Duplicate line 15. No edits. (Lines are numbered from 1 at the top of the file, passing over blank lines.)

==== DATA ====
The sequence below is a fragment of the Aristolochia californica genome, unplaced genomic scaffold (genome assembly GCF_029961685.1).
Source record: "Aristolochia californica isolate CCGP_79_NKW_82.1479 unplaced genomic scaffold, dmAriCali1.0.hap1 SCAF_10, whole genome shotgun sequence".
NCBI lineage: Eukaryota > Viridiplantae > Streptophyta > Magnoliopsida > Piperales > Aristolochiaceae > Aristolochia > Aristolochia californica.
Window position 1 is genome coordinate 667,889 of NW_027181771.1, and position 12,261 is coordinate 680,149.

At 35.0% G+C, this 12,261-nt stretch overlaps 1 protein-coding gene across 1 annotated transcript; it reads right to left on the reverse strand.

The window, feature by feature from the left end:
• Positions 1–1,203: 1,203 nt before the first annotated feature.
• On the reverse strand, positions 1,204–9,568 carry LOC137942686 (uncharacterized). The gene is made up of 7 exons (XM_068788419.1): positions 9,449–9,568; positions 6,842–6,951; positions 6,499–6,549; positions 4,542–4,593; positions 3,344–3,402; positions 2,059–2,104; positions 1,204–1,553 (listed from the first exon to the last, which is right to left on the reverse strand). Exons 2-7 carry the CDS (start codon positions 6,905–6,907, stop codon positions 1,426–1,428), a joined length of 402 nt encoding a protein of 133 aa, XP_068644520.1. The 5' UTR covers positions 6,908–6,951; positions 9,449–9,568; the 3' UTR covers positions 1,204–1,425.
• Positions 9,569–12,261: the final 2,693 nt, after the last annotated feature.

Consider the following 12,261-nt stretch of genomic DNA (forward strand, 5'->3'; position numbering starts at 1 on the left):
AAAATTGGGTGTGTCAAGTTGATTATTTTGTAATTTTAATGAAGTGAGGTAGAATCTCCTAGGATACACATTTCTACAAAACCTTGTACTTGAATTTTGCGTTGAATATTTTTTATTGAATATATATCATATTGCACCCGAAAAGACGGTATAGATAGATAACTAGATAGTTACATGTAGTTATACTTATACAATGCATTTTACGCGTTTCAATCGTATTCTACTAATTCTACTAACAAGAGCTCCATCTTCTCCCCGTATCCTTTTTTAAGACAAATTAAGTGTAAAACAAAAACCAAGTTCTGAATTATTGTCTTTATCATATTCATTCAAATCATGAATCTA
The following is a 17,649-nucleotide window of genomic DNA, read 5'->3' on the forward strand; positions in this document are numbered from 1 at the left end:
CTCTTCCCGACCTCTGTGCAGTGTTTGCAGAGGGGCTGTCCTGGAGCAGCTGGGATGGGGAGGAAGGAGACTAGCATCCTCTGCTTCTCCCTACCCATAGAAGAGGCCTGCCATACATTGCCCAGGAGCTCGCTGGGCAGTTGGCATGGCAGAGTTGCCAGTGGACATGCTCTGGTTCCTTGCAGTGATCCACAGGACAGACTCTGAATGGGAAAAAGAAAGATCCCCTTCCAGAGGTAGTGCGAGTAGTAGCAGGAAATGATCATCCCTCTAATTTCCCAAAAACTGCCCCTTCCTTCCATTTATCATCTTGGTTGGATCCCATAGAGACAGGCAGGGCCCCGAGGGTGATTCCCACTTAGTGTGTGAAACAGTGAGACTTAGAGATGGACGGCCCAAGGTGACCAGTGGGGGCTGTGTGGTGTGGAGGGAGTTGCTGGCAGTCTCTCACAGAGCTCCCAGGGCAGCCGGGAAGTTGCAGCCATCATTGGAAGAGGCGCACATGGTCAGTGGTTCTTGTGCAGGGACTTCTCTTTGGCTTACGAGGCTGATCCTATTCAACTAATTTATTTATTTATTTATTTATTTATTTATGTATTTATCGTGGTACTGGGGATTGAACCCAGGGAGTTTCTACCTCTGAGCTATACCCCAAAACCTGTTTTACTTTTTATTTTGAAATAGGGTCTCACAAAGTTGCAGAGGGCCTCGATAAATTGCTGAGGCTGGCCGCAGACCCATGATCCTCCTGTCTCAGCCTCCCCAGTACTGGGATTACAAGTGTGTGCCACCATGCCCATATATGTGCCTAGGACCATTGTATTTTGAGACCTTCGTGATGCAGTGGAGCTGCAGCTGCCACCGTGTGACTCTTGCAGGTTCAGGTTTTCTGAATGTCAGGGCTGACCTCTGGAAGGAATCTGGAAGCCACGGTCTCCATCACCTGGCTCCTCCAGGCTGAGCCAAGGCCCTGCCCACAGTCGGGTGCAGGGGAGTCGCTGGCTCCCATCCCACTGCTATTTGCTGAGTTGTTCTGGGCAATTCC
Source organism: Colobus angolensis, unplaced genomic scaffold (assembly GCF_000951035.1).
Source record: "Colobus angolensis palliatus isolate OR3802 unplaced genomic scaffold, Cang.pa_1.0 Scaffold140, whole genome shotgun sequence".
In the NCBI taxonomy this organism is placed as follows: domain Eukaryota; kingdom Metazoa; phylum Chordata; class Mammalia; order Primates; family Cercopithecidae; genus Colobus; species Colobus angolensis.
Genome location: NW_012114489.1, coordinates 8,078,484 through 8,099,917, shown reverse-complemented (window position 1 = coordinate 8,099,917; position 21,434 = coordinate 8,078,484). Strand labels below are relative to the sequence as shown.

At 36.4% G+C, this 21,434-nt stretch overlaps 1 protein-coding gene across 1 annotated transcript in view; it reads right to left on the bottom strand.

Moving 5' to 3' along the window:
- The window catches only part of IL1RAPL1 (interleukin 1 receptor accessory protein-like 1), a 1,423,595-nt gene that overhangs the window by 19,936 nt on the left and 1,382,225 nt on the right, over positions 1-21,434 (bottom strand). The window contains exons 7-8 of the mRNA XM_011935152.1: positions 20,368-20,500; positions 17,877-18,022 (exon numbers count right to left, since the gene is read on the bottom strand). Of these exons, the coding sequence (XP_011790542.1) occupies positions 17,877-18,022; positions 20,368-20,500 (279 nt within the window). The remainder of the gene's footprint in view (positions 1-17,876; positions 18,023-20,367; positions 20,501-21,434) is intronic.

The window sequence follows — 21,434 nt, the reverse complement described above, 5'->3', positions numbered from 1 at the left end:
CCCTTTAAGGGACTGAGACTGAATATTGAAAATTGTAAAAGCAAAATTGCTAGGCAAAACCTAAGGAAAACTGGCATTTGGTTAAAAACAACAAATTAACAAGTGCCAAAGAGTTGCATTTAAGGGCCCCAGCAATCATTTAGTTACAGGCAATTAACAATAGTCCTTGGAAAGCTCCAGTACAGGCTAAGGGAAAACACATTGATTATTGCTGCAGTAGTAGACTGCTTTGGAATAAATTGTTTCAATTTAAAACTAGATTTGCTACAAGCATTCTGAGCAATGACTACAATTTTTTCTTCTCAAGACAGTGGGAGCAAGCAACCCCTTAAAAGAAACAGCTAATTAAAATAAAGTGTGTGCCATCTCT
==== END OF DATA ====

Source record: "Colobus angolensis palliatus isolate OR3802 unplaced genomic scaffold, Cang.pa_1.0 Scaffold140, whole genome shotgun sequence".